I find that one of the hardest things to do is to try to speak about why I write. For me it’s about going deep enough within to a place where one can find the breathtaking beauty in pangs of sorrow, and terrible longing even inside joy.  Whenever I write it seems more and more is revealed to me about the paradox of what we are as humans. Though I know I’ll never be able to grasp it in full, I believe somewhere in the search for myself lies the truth of who I am. It is that elusive truth which keeps me coming back to the page.

I hope you enjoy this piece. I hope it sparks something creative inside of you.

Luminae will be available on Amazon beginning November 15th.

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// Wax Figurines (Audiofiles) //

 

 

As the wind on the other side of the house spins dry leaves into playful funnels, I pour a glass of red to take the edge off the cracking in my worn out limbs. When static picks at my insides, I think about how the passing of time can do strange shadowy things to the air in an empty room. I remember your arms reaching for me under warm wool blankets like rays of twilight radiating from behind the gray pale hills in winter. The way the coming season tasted cold in my throat just before your lips made silver puddles in the curves of my fading summer skin. We bent like swans in a secluded cove, beauty is more beautiful when it moves back and forth between two creatures, felt but unseen.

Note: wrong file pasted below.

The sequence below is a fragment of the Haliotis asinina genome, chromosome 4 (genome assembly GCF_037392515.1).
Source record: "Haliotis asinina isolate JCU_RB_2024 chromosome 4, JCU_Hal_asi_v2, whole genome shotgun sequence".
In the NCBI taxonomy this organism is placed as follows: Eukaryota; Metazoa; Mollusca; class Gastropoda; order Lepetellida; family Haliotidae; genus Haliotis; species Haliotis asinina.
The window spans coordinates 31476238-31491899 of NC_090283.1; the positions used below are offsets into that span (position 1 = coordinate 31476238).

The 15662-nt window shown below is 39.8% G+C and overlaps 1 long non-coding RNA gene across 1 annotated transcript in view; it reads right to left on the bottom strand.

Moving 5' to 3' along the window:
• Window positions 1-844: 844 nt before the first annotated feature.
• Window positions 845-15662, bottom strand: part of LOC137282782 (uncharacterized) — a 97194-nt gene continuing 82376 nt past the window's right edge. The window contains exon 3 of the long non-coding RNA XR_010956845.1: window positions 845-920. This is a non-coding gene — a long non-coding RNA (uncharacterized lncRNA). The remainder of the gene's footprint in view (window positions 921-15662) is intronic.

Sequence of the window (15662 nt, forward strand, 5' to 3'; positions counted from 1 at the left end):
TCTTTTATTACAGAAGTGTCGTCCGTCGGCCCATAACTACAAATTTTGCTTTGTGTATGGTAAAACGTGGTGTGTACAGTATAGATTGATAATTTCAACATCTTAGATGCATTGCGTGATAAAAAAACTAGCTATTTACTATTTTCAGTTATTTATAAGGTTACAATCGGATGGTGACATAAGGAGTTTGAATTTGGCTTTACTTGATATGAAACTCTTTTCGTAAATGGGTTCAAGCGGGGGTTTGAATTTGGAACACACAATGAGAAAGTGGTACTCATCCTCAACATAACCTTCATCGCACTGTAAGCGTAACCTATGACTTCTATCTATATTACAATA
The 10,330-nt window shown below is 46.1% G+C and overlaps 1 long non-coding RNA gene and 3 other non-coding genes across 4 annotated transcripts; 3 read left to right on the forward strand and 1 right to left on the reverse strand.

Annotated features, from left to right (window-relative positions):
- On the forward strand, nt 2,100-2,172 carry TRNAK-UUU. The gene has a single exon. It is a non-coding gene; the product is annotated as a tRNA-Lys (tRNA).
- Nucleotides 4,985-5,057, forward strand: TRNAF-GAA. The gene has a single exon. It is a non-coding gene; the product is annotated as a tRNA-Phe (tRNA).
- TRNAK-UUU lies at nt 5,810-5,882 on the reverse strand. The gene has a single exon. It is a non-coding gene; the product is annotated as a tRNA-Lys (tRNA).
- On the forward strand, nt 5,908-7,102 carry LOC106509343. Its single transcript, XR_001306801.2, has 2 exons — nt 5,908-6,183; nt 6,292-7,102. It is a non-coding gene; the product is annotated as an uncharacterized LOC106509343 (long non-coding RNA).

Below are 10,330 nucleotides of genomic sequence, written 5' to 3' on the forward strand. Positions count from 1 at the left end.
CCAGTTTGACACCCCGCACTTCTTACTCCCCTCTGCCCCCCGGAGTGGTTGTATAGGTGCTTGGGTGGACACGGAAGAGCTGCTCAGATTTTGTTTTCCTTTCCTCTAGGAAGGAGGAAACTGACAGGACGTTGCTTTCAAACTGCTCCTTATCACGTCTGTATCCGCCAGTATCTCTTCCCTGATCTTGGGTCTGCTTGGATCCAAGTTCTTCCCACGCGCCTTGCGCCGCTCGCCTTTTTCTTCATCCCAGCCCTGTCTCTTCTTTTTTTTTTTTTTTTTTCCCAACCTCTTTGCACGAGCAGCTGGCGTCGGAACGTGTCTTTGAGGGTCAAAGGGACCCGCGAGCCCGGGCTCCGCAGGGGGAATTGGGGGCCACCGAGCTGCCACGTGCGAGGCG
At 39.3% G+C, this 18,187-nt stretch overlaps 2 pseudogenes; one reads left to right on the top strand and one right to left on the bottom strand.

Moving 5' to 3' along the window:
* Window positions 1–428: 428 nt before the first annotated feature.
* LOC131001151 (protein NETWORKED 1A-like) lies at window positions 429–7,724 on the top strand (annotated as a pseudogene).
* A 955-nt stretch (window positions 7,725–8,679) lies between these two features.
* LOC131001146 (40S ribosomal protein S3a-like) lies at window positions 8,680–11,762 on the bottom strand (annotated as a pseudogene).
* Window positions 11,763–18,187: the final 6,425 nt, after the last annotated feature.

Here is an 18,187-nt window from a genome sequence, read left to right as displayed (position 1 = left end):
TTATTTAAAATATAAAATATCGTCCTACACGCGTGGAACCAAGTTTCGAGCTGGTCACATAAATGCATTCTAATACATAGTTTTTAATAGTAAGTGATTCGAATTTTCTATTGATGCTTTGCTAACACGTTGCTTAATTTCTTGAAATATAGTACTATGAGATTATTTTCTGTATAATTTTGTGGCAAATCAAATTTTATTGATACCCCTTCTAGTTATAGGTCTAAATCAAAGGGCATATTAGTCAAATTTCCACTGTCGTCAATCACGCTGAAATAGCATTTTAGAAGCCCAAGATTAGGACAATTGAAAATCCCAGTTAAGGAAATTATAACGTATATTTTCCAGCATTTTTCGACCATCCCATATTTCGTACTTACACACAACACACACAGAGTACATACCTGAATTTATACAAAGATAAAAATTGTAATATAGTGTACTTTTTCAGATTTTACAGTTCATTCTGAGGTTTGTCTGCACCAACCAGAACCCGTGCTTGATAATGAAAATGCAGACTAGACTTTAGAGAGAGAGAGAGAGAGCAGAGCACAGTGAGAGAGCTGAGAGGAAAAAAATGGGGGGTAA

Lighting tall candlesticks made of honey and wax, I swallow the darkness in bottles to help sleep through the pain.

I miss the way you used to hold my eyes with yours so gently that to look away felt like a thousand little claws tearing in my heart. The heavenly weight of you, once pushed against me now hangs burdensome within.  I notice I am clutching my hands so tight there are marks in my palms, I’m trying to hold us together though we have long been torn apart. You linger in a place which grew so loud inside me it screamed itself alive, built its strangled silence into faces on the walls.

The scent of heady incense stays nestled in the curtains, the bed sheets, the windowsill I run my fingertips along just now.  Splinters, glittering stars, little fires spitting heat. Spirits hollow, sing; your ghost in the bird wings scattered at my feet.